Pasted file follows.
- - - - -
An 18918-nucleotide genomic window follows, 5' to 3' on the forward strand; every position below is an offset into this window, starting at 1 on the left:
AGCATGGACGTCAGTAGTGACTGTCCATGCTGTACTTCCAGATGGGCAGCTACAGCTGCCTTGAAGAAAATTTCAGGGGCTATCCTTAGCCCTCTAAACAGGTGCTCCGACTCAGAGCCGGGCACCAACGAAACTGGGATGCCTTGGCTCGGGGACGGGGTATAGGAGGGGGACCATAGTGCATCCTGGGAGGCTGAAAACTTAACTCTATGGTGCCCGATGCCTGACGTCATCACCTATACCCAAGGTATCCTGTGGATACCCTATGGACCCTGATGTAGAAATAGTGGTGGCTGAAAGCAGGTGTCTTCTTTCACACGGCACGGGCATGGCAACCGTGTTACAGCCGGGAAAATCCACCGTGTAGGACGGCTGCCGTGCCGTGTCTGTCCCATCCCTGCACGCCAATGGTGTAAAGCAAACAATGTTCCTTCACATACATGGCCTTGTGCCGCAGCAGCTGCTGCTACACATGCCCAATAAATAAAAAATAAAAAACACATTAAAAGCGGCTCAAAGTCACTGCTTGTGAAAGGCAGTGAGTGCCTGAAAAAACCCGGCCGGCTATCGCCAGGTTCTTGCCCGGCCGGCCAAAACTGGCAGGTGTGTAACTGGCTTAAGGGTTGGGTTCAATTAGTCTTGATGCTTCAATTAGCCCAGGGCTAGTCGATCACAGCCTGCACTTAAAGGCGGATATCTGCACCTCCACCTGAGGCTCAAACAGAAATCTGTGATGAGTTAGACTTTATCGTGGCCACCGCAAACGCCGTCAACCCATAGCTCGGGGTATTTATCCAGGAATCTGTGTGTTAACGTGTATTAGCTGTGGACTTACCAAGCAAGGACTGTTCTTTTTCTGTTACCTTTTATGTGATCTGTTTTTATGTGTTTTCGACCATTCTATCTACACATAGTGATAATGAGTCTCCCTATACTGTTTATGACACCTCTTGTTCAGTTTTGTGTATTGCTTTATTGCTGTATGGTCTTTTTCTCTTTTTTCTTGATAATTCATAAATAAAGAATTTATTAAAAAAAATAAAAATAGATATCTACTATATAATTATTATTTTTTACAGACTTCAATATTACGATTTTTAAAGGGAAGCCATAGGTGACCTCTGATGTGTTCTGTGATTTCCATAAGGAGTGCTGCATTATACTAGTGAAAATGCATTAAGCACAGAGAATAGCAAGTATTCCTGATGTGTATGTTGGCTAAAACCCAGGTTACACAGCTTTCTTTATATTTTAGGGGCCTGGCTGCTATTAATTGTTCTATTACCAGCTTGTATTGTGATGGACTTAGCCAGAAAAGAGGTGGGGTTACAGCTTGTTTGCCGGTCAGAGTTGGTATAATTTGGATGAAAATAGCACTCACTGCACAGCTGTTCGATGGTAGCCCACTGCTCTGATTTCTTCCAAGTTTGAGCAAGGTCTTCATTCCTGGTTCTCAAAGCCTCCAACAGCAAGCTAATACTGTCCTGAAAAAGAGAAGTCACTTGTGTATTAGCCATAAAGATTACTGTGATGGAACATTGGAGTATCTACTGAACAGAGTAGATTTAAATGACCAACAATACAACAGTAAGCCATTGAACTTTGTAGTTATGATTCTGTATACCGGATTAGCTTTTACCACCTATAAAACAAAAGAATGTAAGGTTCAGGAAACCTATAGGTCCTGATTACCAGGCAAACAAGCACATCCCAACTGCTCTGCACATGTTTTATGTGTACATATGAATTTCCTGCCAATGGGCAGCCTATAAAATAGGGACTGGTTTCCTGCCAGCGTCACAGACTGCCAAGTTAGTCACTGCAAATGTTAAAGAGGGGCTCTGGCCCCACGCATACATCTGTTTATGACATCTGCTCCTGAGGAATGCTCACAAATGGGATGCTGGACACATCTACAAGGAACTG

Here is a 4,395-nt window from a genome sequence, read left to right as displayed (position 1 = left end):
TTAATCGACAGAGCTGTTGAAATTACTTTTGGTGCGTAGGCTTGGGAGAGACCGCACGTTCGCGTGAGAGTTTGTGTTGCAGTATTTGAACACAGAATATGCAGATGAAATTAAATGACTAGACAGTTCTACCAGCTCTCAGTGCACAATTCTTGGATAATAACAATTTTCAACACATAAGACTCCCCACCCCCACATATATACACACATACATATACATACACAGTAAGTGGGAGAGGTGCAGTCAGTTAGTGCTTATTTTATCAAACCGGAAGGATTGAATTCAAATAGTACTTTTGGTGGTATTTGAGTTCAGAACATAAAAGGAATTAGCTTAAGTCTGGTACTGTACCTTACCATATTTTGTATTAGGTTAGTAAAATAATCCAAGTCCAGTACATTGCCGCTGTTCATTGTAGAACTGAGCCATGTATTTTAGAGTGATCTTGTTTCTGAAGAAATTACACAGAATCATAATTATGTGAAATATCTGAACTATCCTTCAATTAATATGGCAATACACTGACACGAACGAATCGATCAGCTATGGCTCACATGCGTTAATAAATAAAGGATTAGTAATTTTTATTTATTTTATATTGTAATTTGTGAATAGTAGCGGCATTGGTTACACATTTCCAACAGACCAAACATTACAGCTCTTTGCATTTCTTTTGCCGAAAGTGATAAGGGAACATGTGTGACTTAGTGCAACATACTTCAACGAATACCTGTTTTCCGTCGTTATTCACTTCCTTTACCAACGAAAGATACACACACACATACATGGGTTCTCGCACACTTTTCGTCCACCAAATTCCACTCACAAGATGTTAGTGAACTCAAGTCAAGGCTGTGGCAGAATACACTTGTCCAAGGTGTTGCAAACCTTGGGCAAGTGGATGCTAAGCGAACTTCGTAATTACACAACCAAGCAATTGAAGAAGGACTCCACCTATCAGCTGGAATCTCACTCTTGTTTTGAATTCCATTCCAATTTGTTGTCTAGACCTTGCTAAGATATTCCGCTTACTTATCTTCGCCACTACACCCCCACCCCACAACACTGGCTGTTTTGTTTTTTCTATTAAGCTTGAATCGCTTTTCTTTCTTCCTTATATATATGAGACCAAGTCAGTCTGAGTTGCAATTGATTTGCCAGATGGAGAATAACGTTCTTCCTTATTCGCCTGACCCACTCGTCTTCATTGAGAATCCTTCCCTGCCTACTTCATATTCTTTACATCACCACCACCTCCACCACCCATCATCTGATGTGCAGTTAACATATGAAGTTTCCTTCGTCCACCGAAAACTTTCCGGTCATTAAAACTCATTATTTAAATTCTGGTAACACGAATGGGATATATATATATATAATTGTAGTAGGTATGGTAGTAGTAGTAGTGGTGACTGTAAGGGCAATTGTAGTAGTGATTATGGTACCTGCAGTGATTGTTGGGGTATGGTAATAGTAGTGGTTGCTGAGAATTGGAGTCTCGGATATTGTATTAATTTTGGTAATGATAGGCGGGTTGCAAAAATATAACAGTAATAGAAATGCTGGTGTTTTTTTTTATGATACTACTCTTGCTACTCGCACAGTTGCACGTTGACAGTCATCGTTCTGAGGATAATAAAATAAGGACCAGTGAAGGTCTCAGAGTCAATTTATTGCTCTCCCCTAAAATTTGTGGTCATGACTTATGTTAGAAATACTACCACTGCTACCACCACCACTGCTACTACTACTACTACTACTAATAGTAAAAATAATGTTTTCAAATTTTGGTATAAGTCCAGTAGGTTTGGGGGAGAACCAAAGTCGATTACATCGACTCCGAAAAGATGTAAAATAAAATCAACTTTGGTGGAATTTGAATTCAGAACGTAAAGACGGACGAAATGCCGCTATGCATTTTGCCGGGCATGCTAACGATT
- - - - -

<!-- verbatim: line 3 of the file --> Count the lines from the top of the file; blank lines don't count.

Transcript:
Here is a 4,395-nt window from a genome sequence, read left to right as displayed (position 1 = left end):